Best Practices in Data, Analytics and AI

By Staff
Tuesday, February 19, 2019 12:59 PM Findings from the Annual Data & Analytics Global Executive Study by MIT SMR Connections on behalf of SAS provide insight into organizations’ activities in data, analytics, and AI. More than 2,400 business leaders and managers worldwide responded to a survey that was designed to identify where recognized best practices are becoming more mainstream and where they may still be exceptional. The researchers found that respondents who have advanced their analytics practices to incorporate AI-based technologies such as machine learning and natural language processing “work in organizations that do the most to foster data quality, safeguard data assets, and develop cultures of data literacy and innovation.”

Losing the Love: Bad Experiences Drive Customers Away Quickly

By Staff
Friday, February 15, 2019 1:46 PM One bad experience can make or break a brand experience. And, as expected, several bad experiences with a brand likely is a deal-breaker. These are among the findings of a survey and report, “Experience is Everything,” by the consulting firm PwC. “Give customers a great experience and they’ll buy more, be more loyal and share their experience with friends,” PwC noted in its overview of the 2018 survey’s findings. “That’s what every company strives for. Yet, so many consumers seem disappointed. Call it an experience disconnect: companies tout the latest technology or snappy design, but haven’t focused on—or invested in—the most meaningful aspects of customer experience.” On granular basis, PwC said the results of its survey showed that retailers and/or brands don’t have many chances to get things right for the consumer. Indeed, the firm estimated that a brand or retailer could lose one-fifth to one-third of its customers in a single day by virtue of a single bad experience. “Even if people love your company or product, in the U.S. 59 percent will walk away after several bad experiences [and] 17 percent after just one bad experience,” the report noted.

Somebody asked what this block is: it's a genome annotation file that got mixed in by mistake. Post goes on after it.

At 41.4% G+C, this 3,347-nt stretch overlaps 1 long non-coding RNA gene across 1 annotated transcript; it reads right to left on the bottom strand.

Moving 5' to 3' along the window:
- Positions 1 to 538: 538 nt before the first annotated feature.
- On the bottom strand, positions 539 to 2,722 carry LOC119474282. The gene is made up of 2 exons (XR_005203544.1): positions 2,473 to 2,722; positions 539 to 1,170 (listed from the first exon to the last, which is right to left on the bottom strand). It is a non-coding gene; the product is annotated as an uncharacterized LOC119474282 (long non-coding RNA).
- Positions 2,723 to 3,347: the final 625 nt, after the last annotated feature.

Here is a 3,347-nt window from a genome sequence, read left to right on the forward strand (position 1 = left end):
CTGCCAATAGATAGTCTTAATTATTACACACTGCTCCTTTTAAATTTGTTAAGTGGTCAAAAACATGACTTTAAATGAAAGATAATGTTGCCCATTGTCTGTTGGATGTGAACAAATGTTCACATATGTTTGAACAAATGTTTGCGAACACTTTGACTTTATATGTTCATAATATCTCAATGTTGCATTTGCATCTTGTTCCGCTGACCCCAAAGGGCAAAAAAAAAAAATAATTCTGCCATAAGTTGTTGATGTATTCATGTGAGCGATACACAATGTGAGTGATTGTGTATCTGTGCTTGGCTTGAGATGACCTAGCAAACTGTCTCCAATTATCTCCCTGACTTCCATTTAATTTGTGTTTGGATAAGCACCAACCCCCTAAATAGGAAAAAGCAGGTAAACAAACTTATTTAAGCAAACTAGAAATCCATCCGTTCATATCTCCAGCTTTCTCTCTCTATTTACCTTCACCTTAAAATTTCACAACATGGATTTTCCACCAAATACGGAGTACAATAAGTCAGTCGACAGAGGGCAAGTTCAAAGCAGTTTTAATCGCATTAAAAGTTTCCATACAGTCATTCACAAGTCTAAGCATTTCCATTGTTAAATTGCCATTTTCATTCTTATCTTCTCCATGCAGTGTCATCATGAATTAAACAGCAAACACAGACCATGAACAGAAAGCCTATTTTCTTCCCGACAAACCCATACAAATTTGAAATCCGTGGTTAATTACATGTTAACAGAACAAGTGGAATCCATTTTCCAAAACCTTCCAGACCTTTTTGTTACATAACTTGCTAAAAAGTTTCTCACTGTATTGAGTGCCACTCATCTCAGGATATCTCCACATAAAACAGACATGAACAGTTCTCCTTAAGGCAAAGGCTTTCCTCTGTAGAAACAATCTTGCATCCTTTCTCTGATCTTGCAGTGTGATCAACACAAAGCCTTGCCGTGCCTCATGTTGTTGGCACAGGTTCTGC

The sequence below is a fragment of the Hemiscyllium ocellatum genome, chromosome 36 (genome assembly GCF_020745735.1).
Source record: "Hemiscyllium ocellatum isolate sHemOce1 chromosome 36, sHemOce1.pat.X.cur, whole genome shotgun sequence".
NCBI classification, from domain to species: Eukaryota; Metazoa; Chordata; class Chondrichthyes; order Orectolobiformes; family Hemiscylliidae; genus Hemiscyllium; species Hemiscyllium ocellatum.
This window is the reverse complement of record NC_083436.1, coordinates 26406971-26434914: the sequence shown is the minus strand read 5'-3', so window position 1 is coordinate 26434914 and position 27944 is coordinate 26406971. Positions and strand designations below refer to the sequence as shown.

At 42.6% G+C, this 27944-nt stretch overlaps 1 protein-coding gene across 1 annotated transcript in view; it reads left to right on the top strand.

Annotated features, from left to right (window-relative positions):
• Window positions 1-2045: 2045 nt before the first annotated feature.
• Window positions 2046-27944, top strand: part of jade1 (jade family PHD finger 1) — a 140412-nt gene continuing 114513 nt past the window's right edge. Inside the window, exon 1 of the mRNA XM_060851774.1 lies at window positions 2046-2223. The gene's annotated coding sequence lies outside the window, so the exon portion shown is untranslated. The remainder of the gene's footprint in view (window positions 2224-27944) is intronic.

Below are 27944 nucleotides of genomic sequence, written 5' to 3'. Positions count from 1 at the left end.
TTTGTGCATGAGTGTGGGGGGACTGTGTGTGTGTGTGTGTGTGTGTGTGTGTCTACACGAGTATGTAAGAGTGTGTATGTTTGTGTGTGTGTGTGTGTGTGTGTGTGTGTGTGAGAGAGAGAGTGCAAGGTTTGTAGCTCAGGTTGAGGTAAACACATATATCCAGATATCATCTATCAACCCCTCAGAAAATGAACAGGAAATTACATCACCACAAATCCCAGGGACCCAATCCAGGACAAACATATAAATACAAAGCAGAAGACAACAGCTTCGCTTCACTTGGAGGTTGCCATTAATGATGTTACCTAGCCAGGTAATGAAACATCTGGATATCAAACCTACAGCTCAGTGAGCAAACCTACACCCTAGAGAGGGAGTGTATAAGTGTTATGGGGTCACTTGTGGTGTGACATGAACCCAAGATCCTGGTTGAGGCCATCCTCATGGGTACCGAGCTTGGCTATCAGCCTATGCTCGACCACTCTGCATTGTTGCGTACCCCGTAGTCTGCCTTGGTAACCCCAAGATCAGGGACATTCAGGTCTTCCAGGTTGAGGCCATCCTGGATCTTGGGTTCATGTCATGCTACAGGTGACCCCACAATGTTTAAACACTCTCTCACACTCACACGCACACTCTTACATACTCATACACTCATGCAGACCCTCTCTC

A copy of the PwC report can be downloaded here.

Steady Rise for Women in STEM But Gender Gap Remains

By Staff
Thursday, February 14, 2019 2:49 PM The number of female students awarded a STEM degree or certificate in the U.S. has steadily risen over the most recent 8-year period, according to NCES data cited by Statista. The number of male students awarded a STEM degree or certificate in the U.S. has also increased in that same period. Due in part to the consistent rise in STEM (science, technology, engineering, and mathematics ) graduates overall, the gender gap continues and, in raw numbers, is larger than it was in the 2008-2009 school year. Looking at the percent change, female students are turning to STEM. The number of male students who have been granted a STEM degree or certificate increased by 38 percent between the 2008-2009 and the 2015-2016 school year, while the number of female students who achieved the same degree or certificate increased by 48 percent.

The National Retail Federation Asks ‘Is Love Still in the Air?’

By Staff
Wednesday, February 13, 2019 2:58 PM Despite the prevalence of red and pink hearts and the innumerable boxes of chocolate, Valentine’s Day in 2019 looks very different than it did a decade ago, according to a recent feature from the National Retail Federation. Ten years ago, more than 60 percent of adults planned to celebrate Valentine’s Day; today, that’s dropped to just over half. At the same time, spending for the holiday has continued to rise and is projected to reach more than $20 billion this year. Driving these opposing trends are several critical shifts in how consumers view and celebrate love’s official holiday. Even as fewer consumers have official Valentine’s Day plans, those who do celebrate are spending more than ever. Between 2009 and 2019, the average amount consumers planned to spend on Valentine’s Day gifts increased by $60.